Investigation l.jpg


  • X ray.

  • CT scan.

  • MRI.

  • Myelogram.

  • Biopsy.

  • Bone scan.

  • Blood and spinal fluid studies.

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Rx spinal cord compression

  • Acute cord compression is a 'surgical' emergency.

  • In those with malignant disease radiotherapy may be treatment of choice.

  • In general, tumor, infection and disc disease produces anterior compression.

  • Surgical decompression should be achieved through an anterior approach.

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Spinal trauma

  • Spinal cord trauma is damage to the spinal cord. It may result from direct injury to the cord itself or indirectly from damage to surrounding bones, tissues, or blood vessels.

  • Symptoms:

    Symptoms vary depending on the location of the injury.

    Spinal cord injury causes weakness and sensory loss at and below the point of the injury.

    we can divide spinal trauma into 3 levels according to its location in the spinal cord ( cervical - thoracic – Lumbosacral ).

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Cervical injuries

- When spinal cord injuries occur near the neck, symptoms can affect both the arms and the legs:

  • Breathing difficulties (from paralysis of the breathing muscles).

  • Loss of normal bowel and bladder control (may include constipation, incontinence, bladder spasms).

  • Numbness.

  • Sensory changes.

  • Spasticity (increased muscle tone).

  • Pain.

  • Weakness, paralysis.

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Thoracic injuries

- When spinal injuries occur at chest level, symptoms can affect the legs:

  • Breathing difficulties (from paralysis of the breathing muscles)

  • Loss of normal bowel and bladder control (may include constipation, incontinence, bladder spasms).

  • Numbness.

  • Sensory changes.

  • Spasticity (increased muscle tone).

  • Pain.

  • Weakness, paralysis.

  • Injuries to the cervical or high-thoracic spinal cord may also result in blood pressure problems, abnormal sweating, and trouble maintaining normal body temperature.

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Lumbosacral injuries

- When spinal injuries occur at the lower-back level, varying degrees of symptoms can affect the legs:

  • Loss of normal bowel and bladder control (may include constipation, incontinence, bladder spasms).

  • Numbness.

  • Pain.

  • Sensory changes.

  • Spasticity (increased muscle tone).

  • Weakness and paralysis.

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  • A CT scan or MRI of the spine may show the location and extent of the damage and reveal problems such as blood clots (hematomas).

  • Myelogram (an x-ray of the spine after injection of dye) may be necessary in rare cases.

  • Somatosensory evoked potential (SSEP) testing or magnetic stimulation may show if nerve signals can pass through the spinal cord.

  • Spine x-rays may show fracture or damage to the bones of the spine.

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RxSpinal trauma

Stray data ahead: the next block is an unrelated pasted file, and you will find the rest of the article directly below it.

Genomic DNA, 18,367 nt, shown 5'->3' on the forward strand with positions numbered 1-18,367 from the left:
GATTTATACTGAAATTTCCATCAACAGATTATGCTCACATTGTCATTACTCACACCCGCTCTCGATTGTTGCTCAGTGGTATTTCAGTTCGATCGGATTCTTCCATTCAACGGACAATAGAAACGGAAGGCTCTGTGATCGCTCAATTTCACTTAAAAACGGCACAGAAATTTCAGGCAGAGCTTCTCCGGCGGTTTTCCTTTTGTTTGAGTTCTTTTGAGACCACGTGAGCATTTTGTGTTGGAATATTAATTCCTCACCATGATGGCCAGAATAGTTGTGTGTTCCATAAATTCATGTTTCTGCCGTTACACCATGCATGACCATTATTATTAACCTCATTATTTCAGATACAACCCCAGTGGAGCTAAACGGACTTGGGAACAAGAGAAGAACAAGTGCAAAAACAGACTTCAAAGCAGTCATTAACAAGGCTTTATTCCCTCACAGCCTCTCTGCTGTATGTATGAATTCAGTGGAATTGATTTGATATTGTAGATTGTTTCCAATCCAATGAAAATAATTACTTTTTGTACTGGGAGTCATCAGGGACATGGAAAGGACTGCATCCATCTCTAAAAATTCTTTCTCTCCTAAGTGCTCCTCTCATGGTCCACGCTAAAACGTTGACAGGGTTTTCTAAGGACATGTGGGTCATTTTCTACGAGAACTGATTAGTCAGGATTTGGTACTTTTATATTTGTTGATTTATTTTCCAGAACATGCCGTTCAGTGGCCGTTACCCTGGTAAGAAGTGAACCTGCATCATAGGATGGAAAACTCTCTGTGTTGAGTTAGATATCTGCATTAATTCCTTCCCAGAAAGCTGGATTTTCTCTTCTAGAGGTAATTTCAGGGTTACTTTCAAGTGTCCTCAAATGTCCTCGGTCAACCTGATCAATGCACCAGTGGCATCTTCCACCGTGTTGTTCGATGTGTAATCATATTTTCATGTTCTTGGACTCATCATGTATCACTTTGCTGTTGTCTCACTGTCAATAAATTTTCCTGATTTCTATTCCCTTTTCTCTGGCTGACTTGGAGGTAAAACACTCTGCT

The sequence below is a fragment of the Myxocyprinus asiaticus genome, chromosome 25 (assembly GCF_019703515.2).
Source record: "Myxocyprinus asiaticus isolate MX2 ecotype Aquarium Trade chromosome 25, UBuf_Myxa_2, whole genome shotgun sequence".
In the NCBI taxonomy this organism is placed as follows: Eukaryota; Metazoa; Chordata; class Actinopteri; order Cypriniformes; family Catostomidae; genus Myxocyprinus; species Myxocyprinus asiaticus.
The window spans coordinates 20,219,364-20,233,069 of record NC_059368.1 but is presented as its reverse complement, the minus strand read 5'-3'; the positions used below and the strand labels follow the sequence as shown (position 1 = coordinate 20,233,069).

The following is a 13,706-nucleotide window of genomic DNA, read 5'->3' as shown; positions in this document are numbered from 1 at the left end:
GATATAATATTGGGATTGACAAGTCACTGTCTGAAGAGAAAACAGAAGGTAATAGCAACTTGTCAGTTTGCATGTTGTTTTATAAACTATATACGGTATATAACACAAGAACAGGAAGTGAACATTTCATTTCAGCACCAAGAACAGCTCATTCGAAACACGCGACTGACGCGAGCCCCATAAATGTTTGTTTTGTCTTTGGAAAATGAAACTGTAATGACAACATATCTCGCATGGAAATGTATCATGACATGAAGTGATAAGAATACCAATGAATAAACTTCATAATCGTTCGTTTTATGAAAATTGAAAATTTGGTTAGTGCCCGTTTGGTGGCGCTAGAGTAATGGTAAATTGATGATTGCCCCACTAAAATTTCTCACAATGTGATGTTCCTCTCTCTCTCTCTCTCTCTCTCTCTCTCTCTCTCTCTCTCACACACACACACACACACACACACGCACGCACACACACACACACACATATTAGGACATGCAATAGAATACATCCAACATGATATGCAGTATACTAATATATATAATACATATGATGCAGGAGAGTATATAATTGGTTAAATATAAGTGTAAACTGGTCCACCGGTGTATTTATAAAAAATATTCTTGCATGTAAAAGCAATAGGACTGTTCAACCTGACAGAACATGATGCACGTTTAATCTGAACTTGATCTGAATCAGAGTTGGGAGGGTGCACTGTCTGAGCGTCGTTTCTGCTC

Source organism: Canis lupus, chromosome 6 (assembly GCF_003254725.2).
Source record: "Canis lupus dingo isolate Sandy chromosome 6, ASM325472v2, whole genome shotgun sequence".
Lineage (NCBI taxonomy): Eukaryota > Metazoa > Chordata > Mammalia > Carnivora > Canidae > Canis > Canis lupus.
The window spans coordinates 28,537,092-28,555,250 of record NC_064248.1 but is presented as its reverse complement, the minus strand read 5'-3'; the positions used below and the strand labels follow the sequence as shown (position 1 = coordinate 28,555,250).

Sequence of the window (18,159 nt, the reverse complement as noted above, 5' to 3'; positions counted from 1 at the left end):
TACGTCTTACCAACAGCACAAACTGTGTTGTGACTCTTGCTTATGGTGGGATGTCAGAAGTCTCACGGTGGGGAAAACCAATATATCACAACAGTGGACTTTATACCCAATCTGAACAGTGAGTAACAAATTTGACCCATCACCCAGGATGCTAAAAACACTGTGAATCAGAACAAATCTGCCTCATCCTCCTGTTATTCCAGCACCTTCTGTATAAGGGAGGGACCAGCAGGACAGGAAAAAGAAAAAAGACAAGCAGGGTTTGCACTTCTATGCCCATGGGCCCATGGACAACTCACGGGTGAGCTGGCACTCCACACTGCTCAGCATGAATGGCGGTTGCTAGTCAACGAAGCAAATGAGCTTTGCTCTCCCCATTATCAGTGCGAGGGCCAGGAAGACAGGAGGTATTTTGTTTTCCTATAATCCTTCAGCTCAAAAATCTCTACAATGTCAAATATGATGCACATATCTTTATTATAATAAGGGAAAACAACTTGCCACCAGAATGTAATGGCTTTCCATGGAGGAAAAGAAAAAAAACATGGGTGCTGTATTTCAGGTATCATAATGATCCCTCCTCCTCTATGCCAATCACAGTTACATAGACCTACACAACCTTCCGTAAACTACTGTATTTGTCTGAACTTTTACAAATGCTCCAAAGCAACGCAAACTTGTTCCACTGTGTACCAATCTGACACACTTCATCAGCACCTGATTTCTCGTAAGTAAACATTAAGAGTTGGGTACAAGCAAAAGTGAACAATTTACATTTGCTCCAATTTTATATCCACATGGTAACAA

• ABC

  • Spine Immobilization to prevent further injury to the spinal cord.

  • In cervical injuries higher than C5, intubation and respiratory support are usually needed.

  • Corticosteroids, rest, analgesics and muscle relaxant.

  • Surgery (decompression laminectomy ).

  • Extensive physical therapy and other rehabilitation interventions are often required after the acute injury has healed.

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Disc prolapse

Rupture of the disc or prolapse as it is usually called, can press on the spinal cord and its nerve roots leading to pain, numbness and weakness and may also affect the control of bowel and urinary bladder.

Dx: X-ray, CT scan or MRI.

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Rx Disc Prolapse

  • Initial Rx in most cases is conservative.

    • Rest.

    • Analgesia.

    • Anti-inflammatory agents.

    • Muscle relaxant -if needed-.

    • Physiotherapy.

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Rx Disc Prolapse

  • laminectomy, involves excision of a portion of the lamina and removal of the protruding disk.

  • spinal fusion, may be necessary to overcome segmental instability.

  • Laminectomy and spinal fusion are sometimes performed concurrently to stabilize the spine.

  • Microdiskectomy, can also be used to remove fragments of nucleus pulposus.

  • Chemonucleolysis:Injection of the enzyme chymopapain into the herniated disk produces a loss of water and proteoglycans from the disk, thereby reducing both the disk’s size and the pressure in the nerve root.

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  • Spondylolisthesis

    is a condition in which the there is a defect in a portion of the spine, causing vertebra to slip to one side of the body.

Rx spondylolisthesis l.jpg

Rx Spondylolisthesis

  • Non-surgical treatment may include one or a combination of:

    - NSAID’s (e.g. ibuprofen, COX-2 inhibitors)

    - Oral steroids

    - Physical therapy

    - Manual manipulation (e.g. chiropractic manipulation).

  • Spinal fusion surgery.

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Thank you